Dave tussles with a Pierre David thriller that’s Hitchcock in tone but slipshod in practice.
Produced by Pierre David just as his Image Organization was gathering momentum, BACK STAB is notable for its behind the scenes personnel. Fresh from helming cult shocker Pledge Night (1988), Paul Ziller edits, just as he would on the David-produced Psychic (1991); Rodney Gibbons photographs, ahead of shepherding David’s The Neighbor (1993); and William Webb produces. Webb had previously called ‘action!’ on Party Line (1988) twelve months earlier, a film that Back Stab‘s scripter, Paul Koval, cut. With me so far? Adding a further knot to this incestuous tangle of creators is Back Stab‘s actual director, Jim Kaufman, who has arguably the most enduring connection to the king of ’90s Canuxploitation. David and Kaufman initially connected on David Cronenberg’s Scanners (1981) (Kaufman was 1st AD) and worked together on The Great Land of Small (1986) a few years later.
Though released direct-to-video, I can’t help but think that wasn’t David et al’s original intention: after it wrapped, Back Stab was featured in the Sneak Peeks column of the Los Angeles Times alongside a slew of other titles destined for box office bows (specifically Bad Influence (1990), Blue Steel (1990), and Cry Baby (1990)). Not that its ultimate status as a DTV potboiler bothered the prolific mogul. As David boasted at the American Film Market in October 1990, Back Stab made over $1million in tape sales only a couple of weeks into its video store run.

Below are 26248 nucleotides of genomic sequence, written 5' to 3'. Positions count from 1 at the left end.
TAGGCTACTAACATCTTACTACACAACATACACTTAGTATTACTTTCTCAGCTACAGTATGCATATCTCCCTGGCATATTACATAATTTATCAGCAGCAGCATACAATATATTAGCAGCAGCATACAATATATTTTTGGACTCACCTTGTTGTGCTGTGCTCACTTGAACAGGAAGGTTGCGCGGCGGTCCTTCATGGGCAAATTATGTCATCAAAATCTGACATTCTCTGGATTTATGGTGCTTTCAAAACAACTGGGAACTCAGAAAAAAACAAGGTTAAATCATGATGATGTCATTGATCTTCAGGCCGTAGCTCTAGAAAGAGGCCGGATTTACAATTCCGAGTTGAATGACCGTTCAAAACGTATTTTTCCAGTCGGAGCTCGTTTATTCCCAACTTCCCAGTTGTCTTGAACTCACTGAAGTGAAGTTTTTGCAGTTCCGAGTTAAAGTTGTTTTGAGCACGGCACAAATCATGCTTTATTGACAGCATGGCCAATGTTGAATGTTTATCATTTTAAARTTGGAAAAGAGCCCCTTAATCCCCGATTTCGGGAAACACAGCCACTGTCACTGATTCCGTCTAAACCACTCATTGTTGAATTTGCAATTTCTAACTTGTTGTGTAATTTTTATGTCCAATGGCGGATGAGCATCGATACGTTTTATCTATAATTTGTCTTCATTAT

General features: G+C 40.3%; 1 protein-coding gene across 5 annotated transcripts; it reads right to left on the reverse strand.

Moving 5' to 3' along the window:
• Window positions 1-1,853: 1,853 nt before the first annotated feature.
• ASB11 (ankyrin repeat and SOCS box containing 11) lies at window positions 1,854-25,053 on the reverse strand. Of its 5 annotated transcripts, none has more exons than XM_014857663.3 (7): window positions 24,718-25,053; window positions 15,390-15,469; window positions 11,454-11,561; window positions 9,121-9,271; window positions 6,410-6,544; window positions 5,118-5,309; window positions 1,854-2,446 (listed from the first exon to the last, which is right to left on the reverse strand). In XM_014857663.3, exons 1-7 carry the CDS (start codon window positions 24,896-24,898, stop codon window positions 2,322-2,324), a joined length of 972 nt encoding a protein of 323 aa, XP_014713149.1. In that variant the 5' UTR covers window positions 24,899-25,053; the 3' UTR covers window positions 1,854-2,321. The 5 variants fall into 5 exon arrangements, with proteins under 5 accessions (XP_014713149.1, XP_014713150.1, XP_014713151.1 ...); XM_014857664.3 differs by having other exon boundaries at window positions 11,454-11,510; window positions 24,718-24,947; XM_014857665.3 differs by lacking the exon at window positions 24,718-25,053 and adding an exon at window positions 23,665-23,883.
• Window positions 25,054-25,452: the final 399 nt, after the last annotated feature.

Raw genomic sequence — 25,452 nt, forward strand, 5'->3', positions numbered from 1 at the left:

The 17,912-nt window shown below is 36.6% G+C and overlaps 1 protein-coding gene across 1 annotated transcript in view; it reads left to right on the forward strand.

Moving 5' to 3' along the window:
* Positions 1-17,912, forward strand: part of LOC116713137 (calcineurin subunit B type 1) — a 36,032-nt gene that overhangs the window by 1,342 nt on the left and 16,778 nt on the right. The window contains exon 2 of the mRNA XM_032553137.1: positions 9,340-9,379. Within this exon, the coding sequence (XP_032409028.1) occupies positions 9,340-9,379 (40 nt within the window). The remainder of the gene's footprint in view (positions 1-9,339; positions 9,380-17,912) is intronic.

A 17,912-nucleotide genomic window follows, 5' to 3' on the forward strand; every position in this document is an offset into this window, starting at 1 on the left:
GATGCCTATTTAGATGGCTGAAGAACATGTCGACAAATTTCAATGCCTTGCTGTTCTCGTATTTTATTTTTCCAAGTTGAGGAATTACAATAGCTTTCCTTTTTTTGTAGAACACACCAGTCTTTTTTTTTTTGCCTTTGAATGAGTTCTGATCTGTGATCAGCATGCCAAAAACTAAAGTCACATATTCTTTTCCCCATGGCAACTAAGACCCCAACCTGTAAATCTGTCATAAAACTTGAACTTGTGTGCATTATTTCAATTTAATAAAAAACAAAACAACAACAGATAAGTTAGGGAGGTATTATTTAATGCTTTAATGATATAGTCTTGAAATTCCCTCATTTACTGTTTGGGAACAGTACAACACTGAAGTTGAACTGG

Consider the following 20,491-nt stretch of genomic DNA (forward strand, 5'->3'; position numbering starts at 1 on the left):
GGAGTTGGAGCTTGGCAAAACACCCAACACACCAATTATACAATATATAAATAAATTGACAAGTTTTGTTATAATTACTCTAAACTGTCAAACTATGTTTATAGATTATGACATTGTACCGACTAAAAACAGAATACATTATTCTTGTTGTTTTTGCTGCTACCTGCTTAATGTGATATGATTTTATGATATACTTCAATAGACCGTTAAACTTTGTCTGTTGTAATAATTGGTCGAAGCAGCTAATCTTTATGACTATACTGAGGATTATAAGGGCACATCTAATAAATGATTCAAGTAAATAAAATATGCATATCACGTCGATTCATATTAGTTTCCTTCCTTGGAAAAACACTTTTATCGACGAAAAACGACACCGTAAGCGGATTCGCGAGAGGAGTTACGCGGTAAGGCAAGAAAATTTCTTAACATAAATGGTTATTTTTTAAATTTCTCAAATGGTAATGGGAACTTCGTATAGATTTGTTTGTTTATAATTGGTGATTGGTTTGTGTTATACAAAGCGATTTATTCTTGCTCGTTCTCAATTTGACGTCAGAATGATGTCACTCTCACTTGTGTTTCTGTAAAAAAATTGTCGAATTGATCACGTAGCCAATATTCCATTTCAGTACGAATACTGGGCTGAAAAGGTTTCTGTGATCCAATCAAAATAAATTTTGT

Recently widowed Cliff (James Brolin) is a successful architect whose firm is subject to a hostile takeover. During a shindig at a local bistro doubling as a meet and greet with the incoming boss, Chambers (Terrence Labrosse), Cliff catches the seductive glance of Caroline (Isabelle Truchon), and the two slip into a back alley for some off the cuff car sex. An affair follows but, after spending the night at his new love’s house, Cliff wakes up to discover Chambers dead in the master bedroom and Caroline gone…
Back Stab peaks at around the twenty minute mark, when Cliff’s predicament is revealed in a shocking moment of Hitchcock-esque ceremony. How much the film plummets from there depends on your tolerance for overcooked scenarios. Koval’s script is prone to cringing contrivance — not least a jailbreak sequence that leaves Back Stab‘s final strand of credibility dangling by the most frayed of threads, and a resolution that yields more questions than it answers.
Marketed in part to capitalise on Fatal Attraction (1987) — mostly here in the U.K. where its tagline read “an attraction as erotic as it was fatal” — it’s clear that this Montreal mystery is a polished number. Alas, overall Back Stab is a bit like those dog-eared paperbacks you see tossed aside in a hotel lobby: an entertaining time-waster that evaporates from your memory the second it’s done.
Canada ● 1990 ● Thriller ● 88mins
James Brolin, Dorothee Berryman, Meg Foster, Isabelle Truchon ● Dir. Jim Kaufman (as ‘James Kaufman’) ● Wri. Paul Koval